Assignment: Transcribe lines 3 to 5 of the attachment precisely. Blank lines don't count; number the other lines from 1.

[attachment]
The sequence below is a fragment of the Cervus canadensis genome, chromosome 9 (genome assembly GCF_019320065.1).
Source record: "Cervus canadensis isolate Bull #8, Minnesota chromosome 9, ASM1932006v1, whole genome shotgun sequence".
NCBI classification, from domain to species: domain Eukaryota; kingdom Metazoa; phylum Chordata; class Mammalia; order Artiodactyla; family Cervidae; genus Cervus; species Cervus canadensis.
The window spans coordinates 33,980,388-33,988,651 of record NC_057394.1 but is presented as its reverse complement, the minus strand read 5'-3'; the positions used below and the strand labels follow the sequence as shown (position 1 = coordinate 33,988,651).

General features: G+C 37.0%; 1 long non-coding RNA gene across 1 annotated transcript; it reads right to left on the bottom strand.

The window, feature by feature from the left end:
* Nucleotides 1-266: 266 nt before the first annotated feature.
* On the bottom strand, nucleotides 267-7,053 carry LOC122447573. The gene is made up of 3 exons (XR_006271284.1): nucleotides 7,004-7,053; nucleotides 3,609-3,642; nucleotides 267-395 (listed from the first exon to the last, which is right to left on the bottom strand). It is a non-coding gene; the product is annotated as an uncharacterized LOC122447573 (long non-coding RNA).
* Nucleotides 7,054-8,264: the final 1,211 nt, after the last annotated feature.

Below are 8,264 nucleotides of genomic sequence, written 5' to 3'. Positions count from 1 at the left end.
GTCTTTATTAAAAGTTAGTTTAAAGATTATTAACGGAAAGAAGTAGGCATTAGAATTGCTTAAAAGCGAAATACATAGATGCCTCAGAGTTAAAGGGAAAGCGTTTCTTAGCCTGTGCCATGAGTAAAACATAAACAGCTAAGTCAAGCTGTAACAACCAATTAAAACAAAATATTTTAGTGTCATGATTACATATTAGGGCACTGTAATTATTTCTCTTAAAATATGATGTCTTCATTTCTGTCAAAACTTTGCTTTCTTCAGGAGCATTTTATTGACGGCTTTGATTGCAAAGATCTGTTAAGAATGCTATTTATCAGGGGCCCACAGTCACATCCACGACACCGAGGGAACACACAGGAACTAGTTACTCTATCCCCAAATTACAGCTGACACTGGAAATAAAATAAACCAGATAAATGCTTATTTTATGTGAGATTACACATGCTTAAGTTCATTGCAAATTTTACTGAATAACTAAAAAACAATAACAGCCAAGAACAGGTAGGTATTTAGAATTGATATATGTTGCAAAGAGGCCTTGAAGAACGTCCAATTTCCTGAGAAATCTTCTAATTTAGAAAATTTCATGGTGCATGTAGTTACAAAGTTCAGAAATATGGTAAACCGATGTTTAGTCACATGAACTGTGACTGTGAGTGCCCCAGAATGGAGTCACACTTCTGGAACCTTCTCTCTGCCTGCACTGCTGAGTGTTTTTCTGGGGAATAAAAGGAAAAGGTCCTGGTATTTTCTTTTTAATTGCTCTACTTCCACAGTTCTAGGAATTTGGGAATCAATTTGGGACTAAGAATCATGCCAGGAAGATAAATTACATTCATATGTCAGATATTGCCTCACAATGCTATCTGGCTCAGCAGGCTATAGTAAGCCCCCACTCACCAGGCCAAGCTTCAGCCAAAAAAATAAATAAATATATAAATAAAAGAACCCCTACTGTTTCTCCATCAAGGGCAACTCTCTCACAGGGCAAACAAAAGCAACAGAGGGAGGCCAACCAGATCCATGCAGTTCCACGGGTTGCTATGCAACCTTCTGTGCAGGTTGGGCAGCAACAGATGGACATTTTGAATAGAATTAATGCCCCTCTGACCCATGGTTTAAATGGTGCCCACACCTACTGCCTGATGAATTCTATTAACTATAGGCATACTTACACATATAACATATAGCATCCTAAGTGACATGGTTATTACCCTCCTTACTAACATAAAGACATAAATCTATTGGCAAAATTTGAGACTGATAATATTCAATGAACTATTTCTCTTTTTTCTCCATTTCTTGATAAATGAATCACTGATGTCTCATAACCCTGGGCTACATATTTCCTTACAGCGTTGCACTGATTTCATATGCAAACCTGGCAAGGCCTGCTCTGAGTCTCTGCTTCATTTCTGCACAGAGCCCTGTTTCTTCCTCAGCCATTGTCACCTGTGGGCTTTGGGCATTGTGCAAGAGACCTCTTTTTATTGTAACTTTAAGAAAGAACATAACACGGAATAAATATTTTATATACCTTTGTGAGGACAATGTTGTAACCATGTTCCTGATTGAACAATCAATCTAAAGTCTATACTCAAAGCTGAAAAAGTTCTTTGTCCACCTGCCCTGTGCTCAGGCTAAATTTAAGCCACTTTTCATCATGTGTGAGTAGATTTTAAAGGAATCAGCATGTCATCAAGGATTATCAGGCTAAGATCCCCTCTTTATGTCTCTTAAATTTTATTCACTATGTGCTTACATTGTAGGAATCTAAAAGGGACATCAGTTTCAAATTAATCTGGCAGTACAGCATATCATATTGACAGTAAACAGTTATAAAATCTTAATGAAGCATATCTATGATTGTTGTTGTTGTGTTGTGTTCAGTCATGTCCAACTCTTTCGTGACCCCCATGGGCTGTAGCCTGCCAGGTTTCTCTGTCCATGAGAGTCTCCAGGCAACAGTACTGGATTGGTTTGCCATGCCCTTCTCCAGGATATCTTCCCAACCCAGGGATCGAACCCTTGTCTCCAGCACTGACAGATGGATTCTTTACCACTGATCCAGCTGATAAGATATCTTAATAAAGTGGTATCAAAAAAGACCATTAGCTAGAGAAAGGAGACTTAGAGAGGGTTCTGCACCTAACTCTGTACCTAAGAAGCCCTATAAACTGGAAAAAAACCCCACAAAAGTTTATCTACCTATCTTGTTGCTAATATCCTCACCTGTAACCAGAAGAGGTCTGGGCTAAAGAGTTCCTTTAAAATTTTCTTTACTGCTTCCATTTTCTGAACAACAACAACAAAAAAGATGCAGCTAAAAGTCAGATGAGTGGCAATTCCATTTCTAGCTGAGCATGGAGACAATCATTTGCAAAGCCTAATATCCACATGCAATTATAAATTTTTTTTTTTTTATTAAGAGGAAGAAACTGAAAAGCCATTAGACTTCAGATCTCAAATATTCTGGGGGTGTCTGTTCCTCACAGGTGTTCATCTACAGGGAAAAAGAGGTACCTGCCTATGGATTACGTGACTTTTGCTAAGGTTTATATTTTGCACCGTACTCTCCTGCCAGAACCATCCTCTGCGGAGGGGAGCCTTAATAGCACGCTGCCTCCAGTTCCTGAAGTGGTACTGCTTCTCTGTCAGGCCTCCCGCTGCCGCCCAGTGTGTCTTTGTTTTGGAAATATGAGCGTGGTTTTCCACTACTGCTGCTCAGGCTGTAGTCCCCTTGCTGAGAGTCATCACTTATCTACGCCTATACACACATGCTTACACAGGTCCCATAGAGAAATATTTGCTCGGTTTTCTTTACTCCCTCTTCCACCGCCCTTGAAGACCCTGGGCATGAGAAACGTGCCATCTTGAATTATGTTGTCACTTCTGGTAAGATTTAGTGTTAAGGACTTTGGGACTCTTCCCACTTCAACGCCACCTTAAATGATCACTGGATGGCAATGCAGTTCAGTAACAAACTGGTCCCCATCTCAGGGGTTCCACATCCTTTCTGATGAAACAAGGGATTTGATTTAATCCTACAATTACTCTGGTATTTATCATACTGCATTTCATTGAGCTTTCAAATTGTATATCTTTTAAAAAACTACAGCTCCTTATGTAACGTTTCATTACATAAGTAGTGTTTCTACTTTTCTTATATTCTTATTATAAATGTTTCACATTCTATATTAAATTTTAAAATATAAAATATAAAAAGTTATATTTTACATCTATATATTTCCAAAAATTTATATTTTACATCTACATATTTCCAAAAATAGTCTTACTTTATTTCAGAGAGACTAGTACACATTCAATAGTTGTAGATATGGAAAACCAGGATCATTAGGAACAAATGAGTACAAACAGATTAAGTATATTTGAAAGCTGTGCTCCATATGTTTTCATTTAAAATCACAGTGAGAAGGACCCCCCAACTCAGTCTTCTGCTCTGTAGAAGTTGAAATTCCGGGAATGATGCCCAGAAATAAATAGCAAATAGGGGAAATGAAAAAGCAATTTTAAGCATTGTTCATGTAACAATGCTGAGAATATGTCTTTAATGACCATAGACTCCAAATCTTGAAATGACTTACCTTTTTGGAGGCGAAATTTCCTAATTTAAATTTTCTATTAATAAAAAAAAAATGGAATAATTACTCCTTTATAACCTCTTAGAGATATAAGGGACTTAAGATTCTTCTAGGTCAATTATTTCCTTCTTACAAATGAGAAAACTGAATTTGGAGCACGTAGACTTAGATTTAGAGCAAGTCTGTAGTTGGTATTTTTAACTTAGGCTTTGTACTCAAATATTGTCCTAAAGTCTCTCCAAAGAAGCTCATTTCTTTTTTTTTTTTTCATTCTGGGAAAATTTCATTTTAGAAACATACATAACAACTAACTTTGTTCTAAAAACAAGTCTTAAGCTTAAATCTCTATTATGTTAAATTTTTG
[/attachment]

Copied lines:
NCBI classification, from domain to species: domain Eukaryota; kingdom Metazoa; phylum Chordata; class Mammalia; order Artiodactyla; family Cervidae; genus Cervus; species Cervus canadensis.
The window spans coordinates 33,980,388-33,988,651 of record NC_057394.1 but is presented as its reverse complement, the minus strand read 5'-3'; the positions used below and the strand labels follow the sequence as shown (position 1 = coordinate 33,988,651).

General features: G+C 37.0%; 1 long non-coding RNA gene across 1 annotated transcript; it reads right to left on the bottom strand.